|Basic techniques of blacksmithing: A Manual for Trainers |
source ref: t0021e.htm
Total Time: 4 hours
* To identify different types of tongs and their uses
* To make a pair of blacksmith's straight tongs
* To make a rivet using a heading plate
* To discuss techniques for modifying the straight tongs into specialized tongs
* To identify other types of tools which may be made using the basic tong procedure
* Attachment 18-A, "Tools for Many Trades"
* Weygers, pages 65-66
* Andrews, pages 82-84
Materials: Variety of blacksmith's tongs for display; four 12"-14" lengths of 1/2" or 5/8" round bar (mild steel) per participant for practice; two 12" lengths of 1/2" or 5/8" round bar (mild or high carbon) per participant; one 1" length of 1/4" rivet per participant.
Step 1. (5 minutes)
Explain the session objectives and draw the group's attention to the display of tongs.
Step 2. (5 minutes)
Select a pair of straight tongs and ask participants to identify the components/parts of the tool.
* The jaws, handles, shoulder, offset bend, and hinge-pin should be mentioned.
* Explain that tongs may be made in several acceptable ways and that today they will experiment with one.
Step 3. (10 minutes)
Have the group explore the assortment of tongs and discuss the uses of each type.
* Have participants refer back to previous sessions and describe how they used some of the tongs during forging activities.
* Stress the relationship between the specific jaw shapes and the size and shape of materials they are meant to hold.
* Explain the variety of steels which may be used in tong-making and the advantages and disadvantages of each.
* Invite participants to experiment picking up and holding various round and square bars with different tongs.
Step 4. (15 minutes)
Demonstrate how to form the jaws and shoulder (hinge facet) of the tongs.
* Emphasize the following aspects as you work:
- forming of jaws
- setting of shoulder
- forming of shoulder
- drawing out of handles
- making both blanks identical
* During the demonstration, repeat your motions several times.
* Ask the group if they have any questions before working on their own.
Step 5. (60 minutes)
Have participants practice forming jaws and shoulders using the 10" lengths of bar.
* Explain that two of the bars are provided for practice only and that they will be using the other bars to make the tongs.
* Have the group practice the jaws and shoulders over and over again.
* Move around the stations, and assist participants who are having difficulty with the new techniques.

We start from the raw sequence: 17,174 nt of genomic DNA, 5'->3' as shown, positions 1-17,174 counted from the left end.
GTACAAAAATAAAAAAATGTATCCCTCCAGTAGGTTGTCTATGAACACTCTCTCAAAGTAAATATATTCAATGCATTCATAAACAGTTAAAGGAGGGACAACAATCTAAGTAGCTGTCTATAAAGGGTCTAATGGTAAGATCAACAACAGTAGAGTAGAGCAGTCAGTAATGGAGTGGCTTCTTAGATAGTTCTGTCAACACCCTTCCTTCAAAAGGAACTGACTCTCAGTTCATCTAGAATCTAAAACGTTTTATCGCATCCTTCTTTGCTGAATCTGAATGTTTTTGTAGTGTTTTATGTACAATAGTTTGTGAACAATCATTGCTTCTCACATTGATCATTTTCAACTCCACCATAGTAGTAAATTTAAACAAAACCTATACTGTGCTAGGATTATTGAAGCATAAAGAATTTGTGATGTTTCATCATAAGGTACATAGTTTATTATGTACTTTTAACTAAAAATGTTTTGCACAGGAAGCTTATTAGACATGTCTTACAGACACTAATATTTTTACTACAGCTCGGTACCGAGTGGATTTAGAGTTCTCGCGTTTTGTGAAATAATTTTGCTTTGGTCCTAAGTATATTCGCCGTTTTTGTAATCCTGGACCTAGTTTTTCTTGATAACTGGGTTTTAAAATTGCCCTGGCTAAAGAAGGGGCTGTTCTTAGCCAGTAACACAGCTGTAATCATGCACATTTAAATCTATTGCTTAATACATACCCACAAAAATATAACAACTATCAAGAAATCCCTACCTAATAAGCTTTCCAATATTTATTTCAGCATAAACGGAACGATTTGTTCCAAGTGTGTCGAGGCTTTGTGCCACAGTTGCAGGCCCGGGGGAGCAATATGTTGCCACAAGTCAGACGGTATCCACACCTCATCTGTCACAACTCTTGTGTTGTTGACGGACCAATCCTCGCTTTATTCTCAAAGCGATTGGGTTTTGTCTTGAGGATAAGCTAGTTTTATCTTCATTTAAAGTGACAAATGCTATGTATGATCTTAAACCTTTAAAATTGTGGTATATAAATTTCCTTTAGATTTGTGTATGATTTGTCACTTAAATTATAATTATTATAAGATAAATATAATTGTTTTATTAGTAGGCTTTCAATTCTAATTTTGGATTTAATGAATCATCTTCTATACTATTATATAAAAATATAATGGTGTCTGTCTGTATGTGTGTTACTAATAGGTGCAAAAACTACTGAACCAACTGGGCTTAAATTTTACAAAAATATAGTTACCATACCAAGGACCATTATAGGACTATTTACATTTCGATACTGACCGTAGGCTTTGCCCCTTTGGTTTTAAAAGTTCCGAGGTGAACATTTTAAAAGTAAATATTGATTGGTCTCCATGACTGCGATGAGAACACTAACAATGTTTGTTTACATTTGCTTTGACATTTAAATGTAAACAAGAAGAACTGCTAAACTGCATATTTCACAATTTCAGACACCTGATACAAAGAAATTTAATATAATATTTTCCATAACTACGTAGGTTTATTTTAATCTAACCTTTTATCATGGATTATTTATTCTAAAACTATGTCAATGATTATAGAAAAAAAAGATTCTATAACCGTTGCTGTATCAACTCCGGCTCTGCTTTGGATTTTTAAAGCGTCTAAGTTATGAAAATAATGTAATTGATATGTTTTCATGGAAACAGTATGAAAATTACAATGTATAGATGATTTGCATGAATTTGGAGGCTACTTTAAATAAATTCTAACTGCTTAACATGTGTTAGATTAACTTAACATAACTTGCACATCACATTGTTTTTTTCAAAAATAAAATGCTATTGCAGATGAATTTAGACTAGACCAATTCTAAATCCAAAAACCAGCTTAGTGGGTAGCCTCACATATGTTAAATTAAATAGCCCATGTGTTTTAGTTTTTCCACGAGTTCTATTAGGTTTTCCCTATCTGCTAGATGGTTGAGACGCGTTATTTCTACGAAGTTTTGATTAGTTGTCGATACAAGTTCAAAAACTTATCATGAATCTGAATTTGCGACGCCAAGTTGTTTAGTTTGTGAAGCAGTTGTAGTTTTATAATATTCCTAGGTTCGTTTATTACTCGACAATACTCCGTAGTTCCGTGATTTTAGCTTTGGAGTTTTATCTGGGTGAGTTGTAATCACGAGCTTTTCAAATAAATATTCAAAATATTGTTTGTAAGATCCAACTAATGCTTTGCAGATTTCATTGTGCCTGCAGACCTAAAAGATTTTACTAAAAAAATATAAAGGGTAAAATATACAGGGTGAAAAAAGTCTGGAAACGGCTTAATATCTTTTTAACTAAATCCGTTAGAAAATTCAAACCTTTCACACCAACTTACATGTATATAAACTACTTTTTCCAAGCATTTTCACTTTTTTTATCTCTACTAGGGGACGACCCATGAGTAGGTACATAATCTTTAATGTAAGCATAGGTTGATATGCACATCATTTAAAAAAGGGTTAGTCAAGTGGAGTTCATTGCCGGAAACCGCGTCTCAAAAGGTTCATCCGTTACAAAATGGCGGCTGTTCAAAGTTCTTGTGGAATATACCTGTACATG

Step 6. (20 minutes)
When the participants feel they have practiced enough, have them form jaws and shoulders on the other lengths of bar which will be further worked into tongs.
Step 7. (15 minutes)
Demonstrate punching the shoulder, making the rivet, and riveting the tongs.
Emphasize how to avoid damaging the already finished shoulder.
Step 8. (40 minutes)
Ask the group to punch, make the rivets, and rivet their tongs.
Step 9. (25 minutes)
Demonstrate how to align the jaws and adjust handles for use as straight tongs, and have participants do the same to complete their tongs.
Step 10. (15 minutes)
Discuss the various specialized tongs which can be formed by reshaping the jaws of the straight tongs. Demonstrate one or more types.
* Explain that no time is available right now for participants to experiment with different types of tong jaws, but that they may do so during open shop in the afternoon.
* Encourage questions during the discussion.
Step 11. (10 minutes)
Ask participants to identify other tools which could be formed using the basic tong forging procedure.
* Ask the group to think of other riveted tools (e.g., pliers, clippers, nippers, snips, etc.).
* Briefly mention any significant deviations from the procedure where applicable.
* Explain steel grade requirements for the tools identified.
Step 12. (15 minutes)
Have participants share any difficulties encountered while forging the tongs and ask for volunteers from the group to explain or demonstrate how they might be avoided/corrected.
Step 13. (5 minutes)
Distribute Attachment 18A, "Tools for Many Trades" and discuss the illustrations briefly with the group.
* Explain that the tools illustrated on the page are only a few of the many and varied pieces which can be crafted by a skilled blacksmith.
TOOLS FOR MANY TRADES